Phosphate (mg/L)0.17 (0.00–0.18)0.03180.03600
Nitrite-nitrogen (mg/L)0.130 (0.001–0.130)0.012620.021747
Silicate (mg/L)4.0010 (0.0090–4.0100)0.4258360.6160038
Copper (mg/L)0.0349 (0.0001–0.0350)0.0011750.0035777
Zinc (mg/L)0.0429 (0.0001–0.0430)0.0058870.0054381
Lead (mg/L)0.00195 (0.00005–0.00200)0.00018320.00031616
Table 4. Results of two-way ANOVA for the influence of station and seasons and the interaction between these two factors upon the number of stranded sea turtles.
Table 4. Results of two-way ANOVA for the influence of station and seasons and the interaction between these two factors upon the number of stranded sea turtles.
VariablesTwo-Way ANOVAMultiple Comparison *
Station × Season **5.712<0.001S1
A1aA14aA15aA16aA2abA3abA4abA7abA8abA9abA10abA11ab A12abA13abA5bA6b
* = Compared using Duncan’s Method. Different small letters indicate statistically significant differences (p < 0.05). ** = Interaction of Station and Season. A1 = New Taipei City, A2 = Taoyuan City, A3 = Hsinchu County, A4 = Miaoli County, A5 = Taichung City, A6 = Changhua County, A7 = Yunlin County, A8 = Chiayi County, A9 = Tainan City, A10 = Kaohsiung City, A11 = North Pingtung, A12 = Hengchun Peninsula, A13 = Liuchiu Island, A14 = Taitung County, A15 = Hualien County, A16 = Yilan County. S1 = Spring, S2 = Summer, S3 = Autumn, S4 = Winter.
Table 5. The geographical distribution of the number of fishermen included in this study.
Table 5. The geographical distribution of the number of fishermen included in this study.
AreaThe Number of Professional FishermenThe Number of Coastal Professional Fishermen
A1 = New Taipei City, A2 = Taoyuan City, A3 = Hsinchu County, A4 = Miaoli County, A5 = Taichung City, A6 = Changhua County, A7 = Yunlin County, A8 = Chiayi County, A9 = Tainan City, A10 = Kaohsiung City, A11 = North Pingtung, A12 = Hengchun Peninsula, A13 = Liuchiu Island, A14 = Taitung County, A15 = Hualien County, A16 = Yilan County.
Table 6. The geographical distribution of the coral cover used in this study.
Table 6. The geographical distribution of the coral cover used in this study.
A1 = New Taipei City, A2 = Taoyuan City, A3 = Hsinchu County, A4 = Miaoli County, A5 = Taichung City, A6 = Changhua County, A7 = Yunlin County, A8 = Chiayi County, A9 = Tainan City, A10 = Kaohsiung City, A11 = North Pingtung, A12 = Hengchun Peninsula, A13 = Liuchiu Island, A14 = Taitung County, A15 = Hualien County, A16 = Yilan County.
Table 7. The loadings of the principal components (PC) 1–4 for abiotic variables assessed in this study area (N = 134).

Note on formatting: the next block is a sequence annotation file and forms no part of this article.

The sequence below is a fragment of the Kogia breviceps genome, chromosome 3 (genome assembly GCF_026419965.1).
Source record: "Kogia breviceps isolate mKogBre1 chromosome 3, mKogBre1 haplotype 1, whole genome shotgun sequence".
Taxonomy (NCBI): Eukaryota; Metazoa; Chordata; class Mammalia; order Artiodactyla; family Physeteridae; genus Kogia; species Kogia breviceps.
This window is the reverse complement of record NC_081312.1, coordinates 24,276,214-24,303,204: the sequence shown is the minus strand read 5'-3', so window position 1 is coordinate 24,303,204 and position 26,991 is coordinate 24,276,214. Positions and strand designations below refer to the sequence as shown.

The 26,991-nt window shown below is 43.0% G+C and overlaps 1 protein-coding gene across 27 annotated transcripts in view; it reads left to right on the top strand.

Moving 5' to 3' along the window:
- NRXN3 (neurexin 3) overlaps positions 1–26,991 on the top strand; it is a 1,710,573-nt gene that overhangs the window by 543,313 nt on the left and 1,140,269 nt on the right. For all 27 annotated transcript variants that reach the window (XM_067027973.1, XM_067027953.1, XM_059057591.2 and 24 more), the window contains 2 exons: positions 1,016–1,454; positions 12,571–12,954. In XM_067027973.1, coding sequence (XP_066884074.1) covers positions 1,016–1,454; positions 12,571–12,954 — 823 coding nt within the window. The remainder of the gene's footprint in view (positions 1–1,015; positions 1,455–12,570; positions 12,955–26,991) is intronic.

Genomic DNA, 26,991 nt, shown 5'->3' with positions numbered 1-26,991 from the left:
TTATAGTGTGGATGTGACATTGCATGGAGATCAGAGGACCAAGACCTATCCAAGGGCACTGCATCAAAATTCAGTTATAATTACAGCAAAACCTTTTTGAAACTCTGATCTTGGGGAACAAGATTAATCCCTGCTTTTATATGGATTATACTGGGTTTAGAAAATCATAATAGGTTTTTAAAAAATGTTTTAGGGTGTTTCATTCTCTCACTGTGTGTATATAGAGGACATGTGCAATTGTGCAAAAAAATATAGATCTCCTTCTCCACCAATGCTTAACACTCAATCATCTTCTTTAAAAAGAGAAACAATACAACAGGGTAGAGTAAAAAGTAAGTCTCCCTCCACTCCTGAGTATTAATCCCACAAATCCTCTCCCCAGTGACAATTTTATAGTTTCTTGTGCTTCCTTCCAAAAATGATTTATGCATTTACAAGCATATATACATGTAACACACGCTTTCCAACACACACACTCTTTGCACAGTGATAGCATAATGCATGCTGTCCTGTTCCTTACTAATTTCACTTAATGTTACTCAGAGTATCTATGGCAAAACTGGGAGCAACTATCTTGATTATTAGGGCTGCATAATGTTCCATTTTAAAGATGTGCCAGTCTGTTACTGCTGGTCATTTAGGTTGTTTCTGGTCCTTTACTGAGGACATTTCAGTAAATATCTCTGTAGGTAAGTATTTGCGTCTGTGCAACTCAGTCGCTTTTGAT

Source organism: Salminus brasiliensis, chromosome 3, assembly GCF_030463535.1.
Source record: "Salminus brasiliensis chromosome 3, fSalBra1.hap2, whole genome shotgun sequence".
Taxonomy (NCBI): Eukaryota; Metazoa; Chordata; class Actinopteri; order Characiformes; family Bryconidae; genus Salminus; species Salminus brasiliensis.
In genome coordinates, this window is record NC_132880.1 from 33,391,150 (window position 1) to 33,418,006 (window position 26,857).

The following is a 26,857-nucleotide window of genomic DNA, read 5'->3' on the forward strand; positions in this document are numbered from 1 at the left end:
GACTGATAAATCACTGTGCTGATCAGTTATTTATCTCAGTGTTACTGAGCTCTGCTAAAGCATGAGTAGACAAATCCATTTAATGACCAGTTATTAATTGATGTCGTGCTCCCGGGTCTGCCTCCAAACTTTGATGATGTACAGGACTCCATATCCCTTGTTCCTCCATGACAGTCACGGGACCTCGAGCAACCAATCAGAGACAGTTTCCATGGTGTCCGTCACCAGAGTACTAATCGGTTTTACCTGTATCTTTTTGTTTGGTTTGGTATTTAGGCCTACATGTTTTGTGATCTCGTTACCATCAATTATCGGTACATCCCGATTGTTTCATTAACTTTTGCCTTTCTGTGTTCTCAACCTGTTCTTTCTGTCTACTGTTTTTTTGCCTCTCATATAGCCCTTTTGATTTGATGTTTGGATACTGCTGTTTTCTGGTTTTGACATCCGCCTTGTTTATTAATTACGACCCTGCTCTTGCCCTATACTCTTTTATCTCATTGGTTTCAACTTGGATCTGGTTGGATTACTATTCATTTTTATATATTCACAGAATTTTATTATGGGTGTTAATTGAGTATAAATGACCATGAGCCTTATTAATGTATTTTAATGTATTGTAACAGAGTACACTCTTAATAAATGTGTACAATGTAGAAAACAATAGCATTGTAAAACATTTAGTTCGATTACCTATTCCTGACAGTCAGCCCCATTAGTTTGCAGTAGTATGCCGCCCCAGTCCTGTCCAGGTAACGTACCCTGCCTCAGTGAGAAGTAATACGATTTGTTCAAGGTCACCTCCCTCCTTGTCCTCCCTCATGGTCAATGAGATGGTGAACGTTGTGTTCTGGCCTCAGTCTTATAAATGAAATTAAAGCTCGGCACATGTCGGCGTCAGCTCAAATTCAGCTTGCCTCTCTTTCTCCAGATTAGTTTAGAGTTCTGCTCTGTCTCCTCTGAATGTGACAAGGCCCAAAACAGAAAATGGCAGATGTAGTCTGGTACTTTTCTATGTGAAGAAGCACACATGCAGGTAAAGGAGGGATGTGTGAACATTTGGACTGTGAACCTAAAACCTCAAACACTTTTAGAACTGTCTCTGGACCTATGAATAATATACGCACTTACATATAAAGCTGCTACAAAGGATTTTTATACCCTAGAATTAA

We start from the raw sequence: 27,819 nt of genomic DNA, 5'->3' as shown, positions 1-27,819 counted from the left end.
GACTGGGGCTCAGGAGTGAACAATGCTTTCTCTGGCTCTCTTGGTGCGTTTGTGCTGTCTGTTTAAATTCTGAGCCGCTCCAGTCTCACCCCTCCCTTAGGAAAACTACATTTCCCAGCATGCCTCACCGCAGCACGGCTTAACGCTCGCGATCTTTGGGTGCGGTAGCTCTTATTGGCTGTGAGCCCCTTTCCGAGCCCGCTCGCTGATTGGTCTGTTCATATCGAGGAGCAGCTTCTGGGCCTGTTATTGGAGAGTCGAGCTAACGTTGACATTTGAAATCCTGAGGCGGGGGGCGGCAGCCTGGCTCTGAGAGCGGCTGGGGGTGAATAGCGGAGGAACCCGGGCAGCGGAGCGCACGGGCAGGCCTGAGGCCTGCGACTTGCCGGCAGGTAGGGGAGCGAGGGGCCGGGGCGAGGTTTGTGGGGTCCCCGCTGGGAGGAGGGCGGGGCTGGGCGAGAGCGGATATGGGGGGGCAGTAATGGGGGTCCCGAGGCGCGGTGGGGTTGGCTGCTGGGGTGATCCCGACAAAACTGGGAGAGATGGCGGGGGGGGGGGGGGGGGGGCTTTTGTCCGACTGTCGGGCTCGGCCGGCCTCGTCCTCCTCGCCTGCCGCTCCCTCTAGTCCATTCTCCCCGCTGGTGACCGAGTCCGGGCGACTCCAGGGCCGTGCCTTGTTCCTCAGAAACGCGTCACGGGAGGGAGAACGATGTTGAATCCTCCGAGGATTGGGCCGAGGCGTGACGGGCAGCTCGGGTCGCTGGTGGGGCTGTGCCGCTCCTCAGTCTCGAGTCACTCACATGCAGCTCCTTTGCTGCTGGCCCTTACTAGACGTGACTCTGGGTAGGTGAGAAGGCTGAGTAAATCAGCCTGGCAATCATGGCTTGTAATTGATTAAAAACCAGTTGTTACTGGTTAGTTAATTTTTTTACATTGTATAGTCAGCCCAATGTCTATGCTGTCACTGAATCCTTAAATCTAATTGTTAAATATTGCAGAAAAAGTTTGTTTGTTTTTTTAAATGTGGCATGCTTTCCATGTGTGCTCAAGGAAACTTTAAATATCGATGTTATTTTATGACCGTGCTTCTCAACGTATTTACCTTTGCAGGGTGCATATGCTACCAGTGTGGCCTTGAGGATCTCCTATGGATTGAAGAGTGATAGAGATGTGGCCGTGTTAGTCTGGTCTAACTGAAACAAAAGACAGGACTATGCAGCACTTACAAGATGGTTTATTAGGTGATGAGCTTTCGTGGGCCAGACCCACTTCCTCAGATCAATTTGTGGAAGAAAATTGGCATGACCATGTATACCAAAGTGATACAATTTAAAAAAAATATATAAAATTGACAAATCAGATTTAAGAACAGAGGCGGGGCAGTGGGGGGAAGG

Table 7. The loadings of the principal components (PC) 1–4 for abiotic variables assessed in this study area (N = 134).
Dissolved oxygen−0.040.830.020.39
Dissolved oxygen saturation−0.200.890.03−0.00
A chlorophyll-a0.130.71−0.07−0.07
Total variance (%)20.7340.6056.3268.42
Table 8. Results from two-way analysis of variance (ANOVA) tests and all pairwise multiple comparisons (using Duncan’s Method) on principal components 1 (PC1) to 4 (PC4).
Table 8. Results from two-way analysis of variance (ANOVA) tests and all pairwise multiple comparisons (using Duncan’s Method) on principal components 1 (PC1) to 4 (PC4).
(A) PC1
VariablesTwo-Way ANOVAMultiple Comparison*
Station6.562<0.001A11a A7ab A8ab A5bc A6bc A13bc A2c A3c A4c A1cd A9cd A10cd A12cd A14d A15d A16d
Station × Season **1.3830.136
(B) PC2
VariablesTwo-way ANOVAMultiple Comparison *
Station2.2080.033A11a A13ab A2abc A3abc A4abc A5abc A6abc A7abc A8abc A9abc A10abc A14bc A15bc A16bc A12c
Station × Season **0.90.601
(C) PC3
VariablesTwo-way ANOVAMultiple Comparison
Station × Season ** 0.4510.986
(D) PC4
VariablesTwo-way ANOVAMultiple Comparison *
Station × Season ** 1.9170.014
* = Compared using Duncan’s Method. Statistically significant differences (p < 0.05) are indicated by different small letters. ** =Interaction of Station and Season. A1 = New Taipei City, A2 = Taoyuan City, A3 = Hsinchu County, A4 = Miaoli County, A5 = Taichung City, A6 = Changhua County, A7 = Yunlin County, A8 = Chiayi County, A9 = Tainan City, A10 = Kaohsiung City, A11 = North Pingtung, A12 = Hengchun Peninsula, A13 = Liuchiu Island, A14 = Taitung County, A15 = Hualien County, A16 = Yilan County. S1 = Spring, S2 = Summer, S3 = Autumn, S4 = Winter.
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Chou, W.-R.; Wu, P.-Y.; Li, T.-H. Assessing the Relationship between Sea Turtle Strandings and Anthropogenic Impacts in Taiwan. J. Mar. Sci. Eng. 2023, 11, 1962.

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Chou W-R, Wu P-Y, Li T-H. Assessing the Relationship between Sea Turtle Strandings and Anthropogenic Impacts in Taiwan. Journal of Marine Science and Engineering. 2023; 11(10):1962.

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Chou, Wei-Rung, Po-Yu Wu, and Tsung-Hsien Li. 2023. "Assessing the Relationship between Sea Turtle Strandings and Anthropogenic Impacts in Taiwan" Journal of Marine Science and Engineering 11, no. 10: 1962.